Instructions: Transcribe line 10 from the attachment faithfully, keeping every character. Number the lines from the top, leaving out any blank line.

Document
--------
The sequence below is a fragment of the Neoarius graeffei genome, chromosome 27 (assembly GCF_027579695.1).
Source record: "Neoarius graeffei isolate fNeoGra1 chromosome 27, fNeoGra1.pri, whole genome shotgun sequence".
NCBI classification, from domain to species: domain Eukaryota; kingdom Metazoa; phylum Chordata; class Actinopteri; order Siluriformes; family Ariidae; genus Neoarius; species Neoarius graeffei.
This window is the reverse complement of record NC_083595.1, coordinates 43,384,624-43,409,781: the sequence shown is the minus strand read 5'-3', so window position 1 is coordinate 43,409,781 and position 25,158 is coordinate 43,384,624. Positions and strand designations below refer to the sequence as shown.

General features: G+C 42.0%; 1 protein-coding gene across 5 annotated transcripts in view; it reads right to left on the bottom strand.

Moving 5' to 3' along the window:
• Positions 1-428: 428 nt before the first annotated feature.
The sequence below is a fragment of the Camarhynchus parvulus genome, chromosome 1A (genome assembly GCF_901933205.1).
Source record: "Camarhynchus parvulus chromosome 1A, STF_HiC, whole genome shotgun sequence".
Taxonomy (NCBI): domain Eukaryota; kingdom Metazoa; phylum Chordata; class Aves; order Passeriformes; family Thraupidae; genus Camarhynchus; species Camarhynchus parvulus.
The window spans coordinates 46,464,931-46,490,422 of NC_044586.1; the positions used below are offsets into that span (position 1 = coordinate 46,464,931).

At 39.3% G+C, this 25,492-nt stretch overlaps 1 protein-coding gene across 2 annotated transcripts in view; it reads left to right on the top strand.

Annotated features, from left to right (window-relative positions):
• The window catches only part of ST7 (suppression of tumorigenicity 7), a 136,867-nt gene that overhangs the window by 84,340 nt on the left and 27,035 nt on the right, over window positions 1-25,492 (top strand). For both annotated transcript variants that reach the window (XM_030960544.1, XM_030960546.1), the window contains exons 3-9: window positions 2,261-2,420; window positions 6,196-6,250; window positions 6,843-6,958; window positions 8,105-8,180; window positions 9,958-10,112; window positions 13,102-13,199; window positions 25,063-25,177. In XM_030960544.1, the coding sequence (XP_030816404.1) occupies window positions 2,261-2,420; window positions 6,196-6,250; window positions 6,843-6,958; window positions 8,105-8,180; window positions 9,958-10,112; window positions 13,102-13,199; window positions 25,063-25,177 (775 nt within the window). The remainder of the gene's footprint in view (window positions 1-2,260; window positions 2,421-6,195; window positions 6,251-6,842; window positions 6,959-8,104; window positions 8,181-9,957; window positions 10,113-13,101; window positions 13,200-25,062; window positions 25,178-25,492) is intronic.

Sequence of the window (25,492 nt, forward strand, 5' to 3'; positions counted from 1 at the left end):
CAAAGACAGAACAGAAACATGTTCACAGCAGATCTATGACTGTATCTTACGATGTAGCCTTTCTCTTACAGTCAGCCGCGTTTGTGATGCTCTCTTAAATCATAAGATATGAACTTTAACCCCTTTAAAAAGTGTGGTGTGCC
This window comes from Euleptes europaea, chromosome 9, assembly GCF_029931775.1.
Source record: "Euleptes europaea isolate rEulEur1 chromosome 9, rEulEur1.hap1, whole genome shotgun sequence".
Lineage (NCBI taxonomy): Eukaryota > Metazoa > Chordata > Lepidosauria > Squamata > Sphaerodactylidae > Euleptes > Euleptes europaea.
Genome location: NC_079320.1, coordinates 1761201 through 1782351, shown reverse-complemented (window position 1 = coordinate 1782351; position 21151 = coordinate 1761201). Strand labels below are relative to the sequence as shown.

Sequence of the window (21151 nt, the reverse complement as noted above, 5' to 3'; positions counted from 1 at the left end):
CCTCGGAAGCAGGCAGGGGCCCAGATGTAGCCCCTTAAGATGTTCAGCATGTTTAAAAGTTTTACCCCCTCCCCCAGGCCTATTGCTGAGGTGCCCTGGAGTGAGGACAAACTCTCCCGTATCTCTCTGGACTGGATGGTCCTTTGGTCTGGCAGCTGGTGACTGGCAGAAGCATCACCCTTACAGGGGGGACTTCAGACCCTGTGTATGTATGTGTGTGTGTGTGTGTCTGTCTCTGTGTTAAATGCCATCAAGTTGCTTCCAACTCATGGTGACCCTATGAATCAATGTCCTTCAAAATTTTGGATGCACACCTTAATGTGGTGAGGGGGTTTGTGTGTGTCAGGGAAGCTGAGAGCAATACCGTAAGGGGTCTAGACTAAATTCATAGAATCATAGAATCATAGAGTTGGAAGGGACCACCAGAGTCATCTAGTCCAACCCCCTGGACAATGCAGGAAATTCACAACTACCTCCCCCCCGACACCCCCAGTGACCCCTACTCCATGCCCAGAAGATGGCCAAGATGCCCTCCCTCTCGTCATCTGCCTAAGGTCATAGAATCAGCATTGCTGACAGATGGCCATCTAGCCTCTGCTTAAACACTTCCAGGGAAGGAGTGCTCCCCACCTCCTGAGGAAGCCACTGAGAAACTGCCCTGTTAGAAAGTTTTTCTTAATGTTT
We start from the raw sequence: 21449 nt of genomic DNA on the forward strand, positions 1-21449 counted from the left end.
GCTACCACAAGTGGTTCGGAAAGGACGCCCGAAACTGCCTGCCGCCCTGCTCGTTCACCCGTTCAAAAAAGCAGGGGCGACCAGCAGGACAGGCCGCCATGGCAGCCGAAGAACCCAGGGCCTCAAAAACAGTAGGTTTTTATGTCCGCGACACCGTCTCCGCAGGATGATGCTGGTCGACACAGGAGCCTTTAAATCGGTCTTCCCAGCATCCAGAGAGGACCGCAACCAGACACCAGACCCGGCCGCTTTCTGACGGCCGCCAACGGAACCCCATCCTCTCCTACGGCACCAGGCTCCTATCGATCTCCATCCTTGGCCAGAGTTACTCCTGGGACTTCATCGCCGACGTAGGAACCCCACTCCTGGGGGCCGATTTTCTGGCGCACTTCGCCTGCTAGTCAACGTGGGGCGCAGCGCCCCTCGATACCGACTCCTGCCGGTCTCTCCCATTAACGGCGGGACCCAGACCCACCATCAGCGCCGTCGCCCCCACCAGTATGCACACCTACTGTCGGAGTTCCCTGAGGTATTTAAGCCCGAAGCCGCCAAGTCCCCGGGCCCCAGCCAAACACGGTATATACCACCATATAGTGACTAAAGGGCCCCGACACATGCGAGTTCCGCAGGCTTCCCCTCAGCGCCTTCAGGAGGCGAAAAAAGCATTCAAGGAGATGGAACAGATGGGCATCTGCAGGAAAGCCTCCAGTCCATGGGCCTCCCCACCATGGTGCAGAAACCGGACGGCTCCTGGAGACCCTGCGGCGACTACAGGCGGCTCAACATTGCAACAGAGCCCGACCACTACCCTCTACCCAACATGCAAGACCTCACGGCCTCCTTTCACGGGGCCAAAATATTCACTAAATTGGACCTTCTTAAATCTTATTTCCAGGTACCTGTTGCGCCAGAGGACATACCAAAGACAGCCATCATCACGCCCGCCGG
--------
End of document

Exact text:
Taxonomy (NCBI): domain Eukaryota; kingdom Metazoa; phylum Chordata; class Aves; order Passeriformes; family Thraupidae; genus Camarhynchus; species Camarhynchus parvulus.